On Taylor Swift, and walking our talk

Meme on my social feed this morning: (Photo of Taylor Swift with Travis Kelce; photo of a jumbo jet airliner). Text: “Taylor Swift produces 138 tons of CO2 emissions in 3 months to see her ‘soulmate’ Travis Kelce. And here I am drinking out of a soggy straw.”

And my response:

And all of this said, we do each personally need to do whatever we can do. I do not believe in letting ourselves off the hook.

No need to be a martyr, if you really hate that soggy paper straw then get yourself a reusable straw — or do without a straw entirely. I know a straw was just one example, but I’m using it to illustrate how we can be walking our talk without being suffering martyrs. (Although I personally am OK with making some choices that genuinely are a bit of a sacrifice.)

Our wallets may not be a big, but there are millions and millions and millions of us!! We create fads, which go on to become trends, which going to become solidified as cultural norms. What we do matters!! In a good way. We have a lot more power than we think to influence things for the good.

As leaders of the environmental movement, (by which I mean people who follow the science, see the situation in our communities, and really believe there is a crisis), we really really need to walk our talk. Fortunately there are lots of ways to walk our talk without putting up with misery. I live a very abundant life at about 10% of the average US citizen’s footprint. And I have written an easy practical guidebook, and companion blog, to help others who want to do the same.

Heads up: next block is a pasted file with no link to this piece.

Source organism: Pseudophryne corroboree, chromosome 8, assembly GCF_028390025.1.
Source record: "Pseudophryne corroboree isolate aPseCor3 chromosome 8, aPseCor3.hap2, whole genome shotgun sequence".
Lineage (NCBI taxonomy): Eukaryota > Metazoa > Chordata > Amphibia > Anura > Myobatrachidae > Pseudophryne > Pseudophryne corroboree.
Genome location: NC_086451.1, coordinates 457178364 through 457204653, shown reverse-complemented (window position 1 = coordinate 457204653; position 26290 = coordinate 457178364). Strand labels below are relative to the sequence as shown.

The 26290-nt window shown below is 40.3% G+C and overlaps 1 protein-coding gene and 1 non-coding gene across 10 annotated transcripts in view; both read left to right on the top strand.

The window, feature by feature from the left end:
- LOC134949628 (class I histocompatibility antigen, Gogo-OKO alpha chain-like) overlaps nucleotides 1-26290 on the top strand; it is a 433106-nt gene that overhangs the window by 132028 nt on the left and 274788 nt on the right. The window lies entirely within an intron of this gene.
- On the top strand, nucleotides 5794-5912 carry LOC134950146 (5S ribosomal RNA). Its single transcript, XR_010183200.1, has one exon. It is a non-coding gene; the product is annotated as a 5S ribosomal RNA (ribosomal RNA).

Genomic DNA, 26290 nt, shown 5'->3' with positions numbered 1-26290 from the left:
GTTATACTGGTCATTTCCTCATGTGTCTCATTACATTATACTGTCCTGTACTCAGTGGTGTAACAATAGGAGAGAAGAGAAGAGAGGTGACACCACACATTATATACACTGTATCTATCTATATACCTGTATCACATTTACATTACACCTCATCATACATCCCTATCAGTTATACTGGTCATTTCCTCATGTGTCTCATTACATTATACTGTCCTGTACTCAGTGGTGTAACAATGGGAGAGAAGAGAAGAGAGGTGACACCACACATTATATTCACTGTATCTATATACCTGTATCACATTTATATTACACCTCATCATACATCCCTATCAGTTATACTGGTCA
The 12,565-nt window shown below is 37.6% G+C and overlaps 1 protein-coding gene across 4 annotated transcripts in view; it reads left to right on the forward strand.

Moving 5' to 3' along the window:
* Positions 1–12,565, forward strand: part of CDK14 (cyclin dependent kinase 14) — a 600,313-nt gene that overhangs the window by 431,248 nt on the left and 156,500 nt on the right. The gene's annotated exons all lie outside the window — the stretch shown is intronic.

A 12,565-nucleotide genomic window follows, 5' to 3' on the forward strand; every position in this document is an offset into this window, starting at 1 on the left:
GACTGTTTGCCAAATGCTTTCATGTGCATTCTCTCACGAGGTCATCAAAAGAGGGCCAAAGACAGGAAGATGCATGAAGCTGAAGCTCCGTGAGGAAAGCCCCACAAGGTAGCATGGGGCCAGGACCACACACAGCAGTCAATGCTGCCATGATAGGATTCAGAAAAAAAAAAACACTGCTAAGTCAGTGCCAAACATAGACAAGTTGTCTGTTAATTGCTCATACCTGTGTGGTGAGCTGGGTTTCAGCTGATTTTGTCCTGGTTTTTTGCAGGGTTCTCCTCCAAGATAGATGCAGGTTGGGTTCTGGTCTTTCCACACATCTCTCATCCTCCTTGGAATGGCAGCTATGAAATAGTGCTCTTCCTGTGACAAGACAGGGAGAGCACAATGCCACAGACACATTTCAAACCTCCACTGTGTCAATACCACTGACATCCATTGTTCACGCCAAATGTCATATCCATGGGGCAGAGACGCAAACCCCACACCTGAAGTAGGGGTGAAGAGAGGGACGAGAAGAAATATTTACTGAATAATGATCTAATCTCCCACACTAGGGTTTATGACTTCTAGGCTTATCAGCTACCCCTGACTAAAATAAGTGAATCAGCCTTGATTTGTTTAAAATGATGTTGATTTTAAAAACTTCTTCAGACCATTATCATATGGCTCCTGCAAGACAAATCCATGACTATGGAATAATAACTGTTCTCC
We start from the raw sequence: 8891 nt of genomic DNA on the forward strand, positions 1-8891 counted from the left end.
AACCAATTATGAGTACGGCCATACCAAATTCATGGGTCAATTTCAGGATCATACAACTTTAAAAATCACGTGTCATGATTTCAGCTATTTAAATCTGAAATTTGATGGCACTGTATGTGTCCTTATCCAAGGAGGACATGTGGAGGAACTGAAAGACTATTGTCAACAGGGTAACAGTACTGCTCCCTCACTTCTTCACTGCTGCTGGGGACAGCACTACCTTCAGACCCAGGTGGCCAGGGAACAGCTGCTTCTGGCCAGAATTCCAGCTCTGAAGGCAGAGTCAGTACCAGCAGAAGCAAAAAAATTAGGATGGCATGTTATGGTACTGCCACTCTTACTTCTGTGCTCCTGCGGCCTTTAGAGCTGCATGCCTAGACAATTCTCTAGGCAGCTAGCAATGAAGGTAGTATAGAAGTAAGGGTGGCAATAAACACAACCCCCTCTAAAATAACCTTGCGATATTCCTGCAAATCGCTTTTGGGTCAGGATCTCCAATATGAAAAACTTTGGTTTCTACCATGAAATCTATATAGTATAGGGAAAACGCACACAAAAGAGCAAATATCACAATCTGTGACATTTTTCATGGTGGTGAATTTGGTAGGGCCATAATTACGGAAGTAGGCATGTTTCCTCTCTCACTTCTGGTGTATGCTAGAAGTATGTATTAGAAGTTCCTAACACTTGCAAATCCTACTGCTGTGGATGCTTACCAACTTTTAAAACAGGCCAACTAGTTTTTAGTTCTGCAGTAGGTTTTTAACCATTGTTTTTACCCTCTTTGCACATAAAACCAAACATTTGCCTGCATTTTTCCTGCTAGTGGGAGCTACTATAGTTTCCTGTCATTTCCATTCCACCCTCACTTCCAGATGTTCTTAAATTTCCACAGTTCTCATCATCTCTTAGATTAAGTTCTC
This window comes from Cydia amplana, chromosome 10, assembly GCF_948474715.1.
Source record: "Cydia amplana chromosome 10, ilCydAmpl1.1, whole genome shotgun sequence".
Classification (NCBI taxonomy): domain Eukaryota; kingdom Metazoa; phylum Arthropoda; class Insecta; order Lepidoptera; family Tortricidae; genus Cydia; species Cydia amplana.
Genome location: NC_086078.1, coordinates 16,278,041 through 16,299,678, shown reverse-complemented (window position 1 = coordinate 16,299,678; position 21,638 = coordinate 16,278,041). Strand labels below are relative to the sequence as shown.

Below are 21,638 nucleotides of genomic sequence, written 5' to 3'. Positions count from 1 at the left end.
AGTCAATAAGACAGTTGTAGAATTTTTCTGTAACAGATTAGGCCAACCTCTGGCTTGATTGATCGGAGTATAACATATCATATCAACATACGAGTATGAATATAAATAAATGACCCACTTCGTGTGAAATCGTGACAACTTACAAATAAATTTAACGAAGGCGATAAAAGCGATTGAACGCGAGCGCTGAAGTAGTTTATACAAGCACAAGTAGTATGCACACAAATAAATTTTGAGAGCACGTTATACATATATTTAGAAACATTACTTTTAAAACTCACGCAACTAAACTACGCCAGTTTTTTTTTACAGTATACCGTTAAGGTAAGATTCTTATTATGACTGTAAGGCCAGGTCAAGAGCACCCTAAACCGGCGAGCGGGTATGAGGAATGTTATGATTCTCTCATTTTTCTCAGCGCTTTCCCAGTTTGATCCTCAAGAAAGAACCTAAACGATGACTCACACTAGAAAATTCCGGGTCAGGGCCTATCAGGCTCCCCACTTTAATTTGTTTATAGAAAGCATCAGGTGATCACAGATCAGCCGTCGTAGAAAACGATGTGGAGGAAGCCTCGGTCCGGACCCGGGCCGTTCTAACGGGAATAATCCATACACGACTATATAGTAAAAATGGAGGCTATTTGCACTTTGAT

The best way to shift cultural norms, behavioral norms, is for us to be walking our talk in many many every day practical ways in our daily lives. I call it beneficial contagion.

Back to Taylor Swift. If we the masses weren’t ourselves so willing to get on airplanes, her concerts wouldn’t be selling so many mega millions of tickets. (I personally have nothing against Taylor Swift, except that I hate to see a fellow white woman taking up so much bandwidth in a world where we need to be paying attention to a lot more important things.)

Thank you always Parkrose Permaculture for your excellent and thought-provoking posts. I wish you were my neighbor in real life, but I am glad to have you as my neighbor in cyberspace!